Have you decided that being an electrician is the career path for you? The next step you have to take is to enroll in a training or degree program for electricians.
Vocational training courses for electricians can last for about a year, while degree programs for electricians in colleges can be for about two years. Despite this significant time difference, there are required courses that an aspiring electrician is expected to take, whether you have elected to take the path of certification, degree, or apprenticeship programs.
Some of the common courses that are covered in all the different training or degree programs for electricians include:
- Electricity Fundamentals
A basic introduction to electricity, how it works, the history, and how electricity is generated and harnessed to provide power to homes, buildings and other infrastructures in the modern world.
- Principles of DC/AC electricity
The basic electrical theory covers DC circuitry or one-directional flow of circuitry, and AC, that can provide useful insights into proper wiring, troubleshooting, power surges, and other practical methods that work on a good foundational familiarity with basic electrical theories.
- National Electrical Code
This course covers national regulations on safety and building codes, as well as the relevant content of the National Electrical Code, which may cover calculations, code standards, rules and regulations, safety regulations and requirements that electricians need to adhere to during their work.
- Electrical Safety
Basic to any electrical work, whether as linemen or working with electrical installations and repair in residential homes, commercial or industrial buildings, including the installation and repair of electrical equipment and furniture, is an adherence to basic safety protocols when it comes to electrical work.
- Cabling and Wiring
This may cover wiring basics, grounding techniques, safety procedures, panel board installations and load calculations.
- Electrical System and design
One of the most basic tasks that electricians will be required to do are the installation of electrical systems, which would necessarily include electrical system designs, the ability to read blueprints,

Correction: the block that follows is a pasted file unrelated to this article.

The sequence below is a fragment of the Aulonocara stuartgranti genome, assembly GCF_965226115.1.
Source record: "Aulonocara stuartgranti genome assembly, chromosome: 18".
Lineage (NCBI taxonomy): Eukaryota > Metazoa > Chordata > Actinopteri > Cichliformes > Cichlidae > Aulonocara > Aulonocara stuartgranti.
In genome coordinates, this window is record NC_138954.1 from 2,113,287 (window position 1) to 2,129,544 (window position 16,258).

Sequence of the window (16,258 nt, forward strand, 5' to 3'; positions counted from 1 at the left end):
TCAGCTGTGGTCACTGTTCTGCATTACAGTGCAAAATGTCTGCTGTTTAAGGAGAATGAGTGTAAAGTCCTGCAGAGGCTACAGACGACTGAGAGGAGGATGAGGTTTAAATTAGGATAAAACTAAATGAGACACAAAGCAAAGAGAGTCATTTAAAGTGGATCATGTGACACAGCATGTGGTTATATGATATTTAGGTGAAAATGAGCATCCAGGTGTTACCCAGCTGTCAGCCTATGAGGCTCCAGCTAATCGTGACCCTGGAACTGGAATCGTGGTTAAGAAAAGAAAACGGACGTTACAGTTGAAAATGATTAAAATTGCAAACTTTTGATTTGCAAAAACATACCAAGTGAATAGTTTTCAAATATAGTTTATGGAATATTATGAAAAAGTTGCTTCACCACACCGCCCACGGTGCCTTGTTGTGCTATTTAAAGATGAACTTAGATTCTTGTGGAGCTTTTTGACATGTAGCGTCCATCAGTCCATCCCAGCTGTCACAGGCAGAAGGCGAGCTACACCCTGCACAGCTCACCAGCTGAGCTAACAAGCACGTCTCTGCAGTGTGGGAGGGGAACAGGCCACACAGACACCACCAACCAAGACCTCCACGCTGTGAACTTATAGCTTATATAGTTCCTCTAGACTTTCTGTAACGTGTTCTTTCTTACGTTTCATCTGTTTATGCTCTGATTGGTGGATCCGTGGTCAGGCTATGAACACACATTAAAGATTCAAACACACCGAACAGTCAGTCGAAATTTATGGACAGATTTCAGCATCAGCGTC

- Trigonometry and algebra
Electricians are often required to make quick calculations, even while out on the field, using standards equations that may include factors such as frequency, voltage, phase and other electrical variables, in addition to weight, mass, gravity, and other variables that are relevant in construction and building codes and standards.
- Magnetic and electric fields
This studies the unique interaction of magnetic and electrical fields and how it may impact electrical safety protocols, electrical supply, and electrical distribution.
Other Courses relevant to electricians
To round off on electrician skills, a wide range of interesting and relevant courses may also be offered, which includes: course lessons on building inspection and code standards and possible violations, construction, carpentry, drywall installations, masonry, house painting, home equipment and furnishings, alternative energy solutions, pipefitting, plumbing, and property maintenance.
While a beginning electrician is not required to have any qualifications other than a high school degree and be of age (or eighteen years old), the pursuit of a career as an electrician certainly doesn’t stop at a single vocational course. Apprenticeship programs, for instance, cover on-the-job training for a successive number of years, and which may also include some classroom learning at the same time. Four years is more than a reasonable amount of time to serve as apprentices, given the multifaceted work that electricians do. Electrical systems that are installed and fitted into various infrastructure are expected to interact with all the different components of a building, including its construction, the various electrical equipment in that building such as heating, lighting, air conditioning, and alarm systems, backup generators and power supplies, among others. Not all of these things can be covered in a classroom program, and certainly not in as limited a time as a year to two years. It takes actual training on the job for years to give aspiring electricians a solid grasp and grounding in the work that they are expected to render once they become licensed electricians themselves.
For those who have managed to finish a certification or degree program and find that this is a field that they want to build a long-term career in, and particularly for those who wish to work their way up to supervisory or managerial positions, experts recommend getting an associate’s degree.
But given the continuing changes, new technologies and new developments that directly impact the work of electricians, it is advisable to pursue continuing education and training so that one can stay on top of developments in the industry. There are many ways in which one can pursue continuing training and education, and aside from enrollment in training programs, an electrician can also participate in organizational chapters that offer its members relevant training in new developments in the field. In fact, membership in organizational chapters is a great way to discover opportunities or breaks in the industry, as well as get support or professional backing in terms of training and education needed to explore these new opportunities. A great point to illustrate this is how electrician organizations are now empowering their members to learn and train in alternative energy sources.